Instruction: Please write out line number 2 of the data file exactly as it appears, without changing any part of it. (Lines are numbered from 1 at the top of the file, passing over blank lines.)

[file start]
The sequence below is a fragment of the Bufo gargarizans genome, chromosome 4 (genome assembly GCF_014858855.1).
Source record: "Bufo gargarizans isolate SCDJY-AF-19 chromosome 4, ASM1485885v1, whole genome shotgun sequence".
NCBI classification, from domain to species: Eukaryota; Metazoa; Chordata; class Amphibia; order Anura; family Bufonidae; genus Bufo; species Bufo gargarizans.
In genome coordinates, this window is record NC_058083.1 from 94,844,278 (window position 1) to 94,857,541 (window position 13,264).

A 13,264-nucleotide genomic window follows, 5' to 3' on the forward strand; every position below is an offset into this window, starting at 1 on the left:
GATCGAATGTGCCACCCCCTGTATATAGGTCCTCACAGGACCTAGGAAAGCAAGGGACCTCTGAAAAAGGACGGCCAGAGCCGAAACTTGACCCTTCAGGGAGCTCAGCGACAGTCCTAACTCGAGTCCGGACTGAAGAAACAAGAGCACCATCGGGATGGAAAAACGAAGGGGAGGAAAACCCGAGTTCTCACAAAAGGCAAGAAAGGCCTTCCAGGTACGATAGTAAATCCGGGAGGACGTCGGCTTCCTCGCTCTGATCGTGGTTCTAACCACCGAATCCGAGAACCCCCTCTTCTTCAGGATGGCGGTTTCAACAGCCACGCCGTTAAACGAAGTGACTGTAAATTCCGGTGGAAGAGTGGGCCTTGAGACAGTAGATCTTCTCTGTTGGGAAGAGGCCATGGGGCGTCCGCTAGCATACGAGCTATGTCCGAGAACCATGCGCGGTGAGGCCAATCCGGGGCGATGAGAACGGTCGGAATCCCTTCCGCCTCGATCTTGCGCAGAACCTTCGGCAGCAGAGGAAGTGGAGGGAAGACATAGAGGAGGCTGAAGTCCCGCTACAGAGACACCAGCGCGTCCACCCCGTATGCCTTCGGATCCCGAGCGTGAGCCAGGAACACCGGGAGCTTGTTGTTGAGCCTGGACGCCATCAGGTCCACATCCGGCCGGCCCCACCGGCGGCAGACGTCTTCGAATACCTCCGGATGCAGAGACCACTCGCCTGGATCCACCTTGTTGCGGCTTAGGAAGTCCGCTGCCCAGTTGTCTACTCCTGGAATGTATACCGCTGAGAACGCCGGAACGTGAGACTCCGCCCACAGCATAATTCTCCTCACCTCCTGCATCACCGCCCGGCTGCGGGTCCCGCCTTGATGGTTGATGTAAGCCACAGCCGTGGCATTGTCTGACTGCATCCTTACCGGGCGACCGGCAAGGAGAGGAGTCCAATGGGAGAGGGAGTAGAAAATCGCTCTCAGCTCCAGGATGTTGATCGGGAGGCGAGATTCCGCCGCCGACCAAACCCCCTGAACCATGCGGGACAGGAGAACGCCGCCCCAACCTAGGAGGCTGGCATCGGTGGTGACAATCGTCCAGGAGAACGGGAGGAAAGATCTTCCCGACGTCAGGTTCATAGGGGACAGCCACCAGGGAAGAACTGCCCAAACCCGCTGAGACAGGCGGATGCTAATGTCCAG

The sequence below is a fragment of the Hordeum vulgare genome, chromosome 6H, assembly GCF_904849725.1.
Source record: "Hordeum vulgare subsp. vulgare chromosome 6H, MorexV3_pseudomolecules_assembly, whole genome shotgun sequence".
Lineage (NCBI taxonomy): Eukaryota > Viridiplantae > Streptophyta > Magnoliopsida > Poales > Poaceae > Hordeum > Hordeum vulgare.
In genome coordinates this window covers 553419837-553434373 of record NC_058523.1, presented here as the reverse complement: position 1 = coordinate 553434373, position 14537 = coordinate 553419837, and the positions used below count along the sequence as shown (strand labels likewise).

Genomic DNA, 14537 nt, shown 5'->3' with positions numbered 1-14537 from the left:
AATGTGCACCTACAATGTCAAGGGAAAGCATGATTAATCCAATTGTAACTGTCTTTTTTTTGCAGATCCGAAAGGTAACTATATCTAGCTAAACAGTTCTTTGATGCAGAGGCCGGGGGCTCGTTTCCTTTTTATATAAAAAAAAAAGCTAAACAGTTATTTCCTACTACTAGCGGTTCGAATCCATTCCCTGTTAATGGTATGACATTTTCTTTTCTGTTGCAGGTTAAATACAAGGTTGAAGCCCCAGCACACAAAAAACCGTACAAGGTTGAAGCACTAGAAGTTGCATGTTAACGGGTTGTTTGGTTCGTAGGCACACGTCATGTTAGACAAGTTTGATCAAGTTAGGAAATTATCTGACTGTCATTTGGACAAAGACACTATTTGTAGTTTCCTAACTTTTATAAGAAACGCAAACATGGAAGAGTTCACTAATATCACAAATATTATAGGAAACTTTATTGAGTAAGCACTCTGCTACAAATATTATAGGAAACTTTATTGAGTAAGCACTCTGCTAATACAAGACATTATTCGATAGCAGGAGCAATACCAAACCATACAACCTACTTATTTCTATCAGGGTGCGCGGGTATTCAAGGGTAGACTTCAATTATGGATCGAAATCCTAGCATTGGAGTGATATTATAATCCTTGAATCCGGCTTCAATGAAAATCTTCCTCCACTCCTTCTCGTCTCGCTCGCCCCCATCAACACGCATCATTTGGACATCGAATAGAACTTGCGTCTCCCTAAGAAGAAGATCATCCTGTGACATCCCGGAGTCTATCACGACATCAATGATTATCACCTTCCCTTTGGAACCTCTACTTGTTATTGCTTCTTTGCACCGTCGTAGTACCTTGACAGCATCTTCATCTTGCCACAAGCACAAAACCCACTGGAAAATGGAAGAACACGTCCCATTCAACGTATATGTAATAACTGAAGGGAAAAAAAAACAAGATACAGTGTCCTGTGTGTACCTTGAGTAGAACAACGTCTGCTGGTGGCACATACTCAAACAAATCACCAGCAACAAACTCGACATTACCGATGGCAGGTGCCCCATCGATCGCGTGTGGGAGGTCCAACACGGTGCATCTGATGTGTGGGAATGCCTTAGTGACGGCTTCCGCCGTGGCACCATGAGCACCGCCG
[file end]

Source record: "Bufo gargarizans isolate SCDJY-AF-19 chromosome 4, ASM1485885v1, whole genome shotgun sequence".